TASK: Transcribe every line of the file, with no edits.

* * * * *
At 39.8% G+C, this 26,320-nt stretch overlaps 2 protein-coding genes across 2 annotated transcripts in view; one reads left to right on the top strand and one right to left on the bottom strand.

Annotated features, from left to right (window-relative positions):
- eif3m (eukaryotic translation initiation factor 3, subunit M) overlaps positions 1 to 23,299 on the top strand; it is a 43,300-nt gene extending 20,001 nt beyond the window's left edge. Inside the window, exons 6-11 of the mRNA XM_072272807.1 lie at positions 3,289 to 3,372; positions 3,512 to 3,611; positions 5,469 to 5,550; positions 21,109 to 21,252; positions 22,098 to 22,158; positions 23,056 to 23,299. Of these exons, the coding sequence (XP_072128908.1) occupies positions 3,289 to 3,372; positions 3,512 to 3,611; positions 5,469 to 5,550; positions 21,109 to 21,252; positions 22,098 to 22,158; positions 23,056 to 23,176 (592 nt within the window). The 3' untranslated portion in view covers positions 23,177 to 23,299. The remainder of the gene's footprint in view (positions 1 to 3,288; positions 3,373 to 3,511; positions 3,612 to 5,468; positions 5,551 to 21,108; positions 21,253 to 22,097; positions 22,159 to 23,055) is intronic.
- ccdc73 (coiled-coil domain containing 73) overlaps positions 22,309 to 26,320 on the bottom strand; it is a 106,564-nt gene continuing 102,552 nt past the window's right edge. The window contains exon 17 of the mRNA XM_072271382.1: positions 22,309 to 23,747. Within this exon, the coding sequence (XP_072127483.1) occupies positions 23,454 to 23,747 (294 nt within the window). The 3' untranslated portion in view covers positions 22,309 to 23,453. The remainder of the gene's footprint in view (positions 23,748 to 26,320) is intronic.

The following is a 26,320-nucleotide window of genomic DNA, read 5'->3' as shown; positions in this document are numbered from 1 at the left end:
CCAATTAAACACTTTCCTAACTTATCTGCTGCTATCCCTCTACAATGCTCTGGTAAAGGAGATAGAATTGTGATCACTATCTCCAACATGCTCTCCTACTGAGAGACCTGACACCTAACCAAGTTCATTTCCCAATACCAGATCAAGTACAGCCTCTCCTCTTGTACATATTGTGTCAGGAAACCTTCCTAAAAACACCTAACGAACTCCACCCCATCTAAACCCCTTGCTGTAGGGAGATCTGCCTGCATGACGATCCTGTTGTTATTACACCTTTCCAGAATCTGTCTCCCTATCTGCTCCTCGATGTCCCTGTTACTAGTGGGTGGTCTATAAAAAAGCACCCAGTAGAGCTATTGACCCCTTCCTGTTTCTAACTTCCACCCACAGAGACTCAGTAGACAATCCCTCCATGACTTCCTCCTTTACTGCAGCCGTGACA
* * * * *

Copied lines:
At 39.8% G+C, this 26,320-nt stretch overlaps 2 protein-coding genes across 2 annotated transcripts in view; one reads left to right on the top strand and one right to left on the bottom strand.

Annotated features, from left to right (window-relative positions):
- eif3m (eukaryotic translation initiation factor 3, subunit M) overlaps positions 1 to 23,299 on the top strand; it is a 43,300-nt gene extending 20,001 nt beyond the window's left edge. Inside the window, exons 6-11 of the mRNA XM_072272807.1 lie at positions 3,289 to 3,372; positions 3,512 to 3,611; positions 5,469 to 5,550; positions 21,109 to 21,252; positions 22,098 to 22,158; positions 23,056 to 23,299. Of these exons, the coding sequence (XP_072128908.1) occupies positions 3,289 to 3,372; positions 3,512 to 3,611; positions 5,469 to 5,550; positions 21,109 to 21,252; positions 22,098 to 22,158; positions 23,056 to 23,176 (592 nt within the window). The 3' untranslated portion in view covers positions 23,177 to 23,299. The remainder of the gene's footprint in view (positions 1 to 3,288; positions 3,373 to 3,511; positions 3,612 to 5,468; positions 5,551 to 21,108; positions 21,253 to 22,097; positions 22,159 to 23,055) is intronic.
- ccdc73 (coiled-coil domain containing 73) overlaps positions 22,309 to 26,320 on the bottom strand; it is a 106,564-nt gene continuing 102,552 nt past the window's right edge. The window contains exon 17 of the mRNA XM_072271382.1: positions 22,309 to 23,747. Within this exon, the coding sequence (XP_072127483.1) occupies positions 23,454 to 23,747 (294 nt within the window). The 3' untranslated portion in view covers positions 22,309 to 23,453. The remainder of the gene's footprint in view (positions 23,748 to 26,320) is intronic.

The following is a 26,320-nucleotide window of genomic DNA, read 5'->3' as shown; positions in this document are numbered from 1 at the left end:
CCAATTAAACACTTTCCTAACTTATCTGCTGCTATCCCTCTACAATGCTCTGGTAAAGGAGATAGAATTGTGATCACTATCTCCAACATGCTCTCCTACTGAGAGACCTGACACCTAACCAAGTTCATTTCCCAATACCAGATCAAGTACAGCCTCTCCTCTTGTACATATTGTGTCAGGAAACCTTCCTAAAAACACCTAACGAACTCCACCCCATCTAAACCCCTTGCTGTAGGGAGATCTGCCTGCATGACGATCCTGTTGTTATTACACCTTTCCAGAATCTGTCTCCCTATCTGCTCCTCGATGTCCCTGTTACTAGTGGGTGGTCTATAAAAAAGCACCCAGTAGAGCTATTGACCCCTTCCTGTTTCTAACTTCCACCCACAGAGACTCAGTAGACAATCCCTCCATGACTTCCTCCTTTACTGCAGCCGTGACA